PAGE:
Cooling can help reduce the pain. It is not clear whether cooling also helps the knee heal faster.
  • If the knee is not so painful or swollen any more, try to keep moving normally. It helps the healing process to keep moving.
  • If you have a lot of pain, it is better to rest your knee for a few days. You are still allowed to walk short distances. Using crutches can help. These can be rented from the ‘home care shop’ (Thuiszorgwinkel), If you sit or lie down, put your leg up, on a chair or on the sofa, for example.
  • It is better not to place a pillow under your knee. This makes the knee heal a little less quickly. Spending too long with your knee on a pillow can make it harder to straighten it.
  • If it feels comfortable for you, you can cool the knee from time to time. But you don’t have to.
  • There are advantages and disadvantages to wearing a knee support (knee bandage). It can reduce the pain a little and provide support. But it is not clear whether it helps the knee heal faster or slower. Another disadvantage is sweating under the knee support. You also have to pay for a knee support yourself. 
    If you want to wear a knee support, don’t use it for more than 4 weeks.
  • The knee is usually less swollen after 5 to 7 days. You can then walk more.
  • Make an appointment with your GP if your knee remains swollen and very painful.

Have you hurt your knee at work, or are you unable to work due to your painful knee? Then contact your company doctor.


Medication for a painful knee

If you have a lot of pain, you can take painkillers (in Dutch), such as paracetamol (acetaminophen). You can take up to 1000 mg 4 times a day.

If that doesn’t help enough, you can try a different painkiller (in Dutch), such as ibuprofen or diclofenac (an NSAID) (in Dutch). These are available in gel or tablet form.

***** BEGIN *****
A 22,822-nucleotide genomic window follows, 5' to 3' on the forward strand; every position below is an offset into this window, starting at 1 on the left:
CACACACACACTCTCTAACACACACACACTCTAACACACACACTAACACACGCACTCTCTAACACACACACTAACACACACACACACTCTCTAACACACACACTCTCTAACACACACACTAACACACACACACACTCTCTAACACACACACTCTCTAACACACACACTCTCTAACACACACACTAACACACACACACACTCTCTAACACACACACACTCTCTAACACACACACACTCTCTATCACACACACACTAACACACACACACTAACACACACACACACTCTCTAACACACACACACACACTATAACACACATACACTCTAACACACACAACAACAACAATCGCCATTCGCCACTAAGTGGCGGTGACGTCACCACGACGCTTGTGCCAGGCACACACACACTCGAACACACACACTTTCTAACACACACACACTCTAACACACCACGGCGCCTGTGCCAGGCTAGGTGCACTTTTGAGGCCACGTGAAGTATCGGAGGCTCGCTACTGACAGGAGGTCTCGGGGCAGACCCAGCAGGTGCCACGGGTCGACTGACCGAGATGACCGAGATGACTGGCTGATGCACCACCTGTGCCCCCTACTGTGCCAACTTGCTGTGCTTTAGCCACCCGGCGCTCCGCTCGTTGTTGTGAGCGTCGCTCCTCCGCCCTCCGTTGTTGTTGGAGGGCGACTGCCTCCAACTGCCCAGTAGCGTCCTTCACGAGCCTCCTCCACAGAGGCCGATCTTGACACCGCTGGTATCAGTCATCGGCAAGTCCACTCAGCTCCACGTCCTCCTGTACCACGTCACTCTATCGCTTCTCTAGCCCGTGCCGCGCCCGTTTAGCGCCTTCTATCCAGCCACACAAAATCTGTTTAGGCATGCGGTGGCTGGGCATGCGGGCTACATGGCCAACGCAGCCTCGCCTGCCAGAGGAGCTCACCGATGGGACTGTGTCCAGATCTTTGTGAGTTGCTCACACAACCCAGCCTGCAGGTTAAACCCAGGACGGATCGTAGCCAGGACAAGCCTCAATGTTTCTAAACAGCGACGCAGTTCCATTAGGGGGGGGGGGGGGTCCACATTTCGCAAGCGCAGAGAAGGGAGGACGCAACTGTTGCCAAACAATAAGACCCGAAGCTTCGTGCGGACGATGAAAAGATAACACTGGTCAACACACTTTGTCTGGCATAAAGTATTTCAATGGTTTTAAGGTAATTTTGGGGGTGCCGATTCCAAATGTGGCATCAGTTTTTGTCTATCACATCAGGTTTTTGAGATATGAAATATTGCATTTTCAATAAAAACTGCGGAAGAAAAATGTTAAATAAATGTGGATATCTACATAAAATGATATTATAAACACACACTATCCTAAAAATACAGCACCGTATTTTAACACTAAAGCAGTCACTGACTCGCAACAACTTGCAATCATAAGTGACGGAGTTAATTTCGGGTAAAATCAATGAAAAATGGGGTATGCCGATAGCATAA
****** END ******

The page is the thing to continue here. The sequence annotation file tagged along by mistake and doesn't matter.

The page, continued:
You can rub the gel on your knee. This works just as well as NSAID tablets, but has far fewer side effects.
Are you over 60 years old? Do you have a chronic illness? Or are you already taking medication? Ask your doctor or pharmacy if you can use an NSAID.

What happens next

What happens next if you have a painful knee?

Usually the knee heals on its own. You can often do everything again after a few months.

Physiotherapy is usually not necessary. It is not known whether physiotherapy really helps.

You might still have a lot of problems with your knee after 4 or 5 weeks, at work or while playing sports. You can then try physiotherapy to see if it helps. The therapy then helps to prevent you from making incorrect movements due to your knee problems.

When to call

When to call for a painful knee

Call your GP or out-of-hours service (huisartsenpost) immediately if you have any of these symptoms:

  • You can’t stand on your leg at all.
  • Your knee is ‘locked’, you can no longer bend or straighten your knee.
  • Your knee gets very swollen and bruised (turns blue) in the 2 hours after the fall or accident.
  • Your kneecap is (or was) dislocated.
More information

More information about knee problems

This information is based on: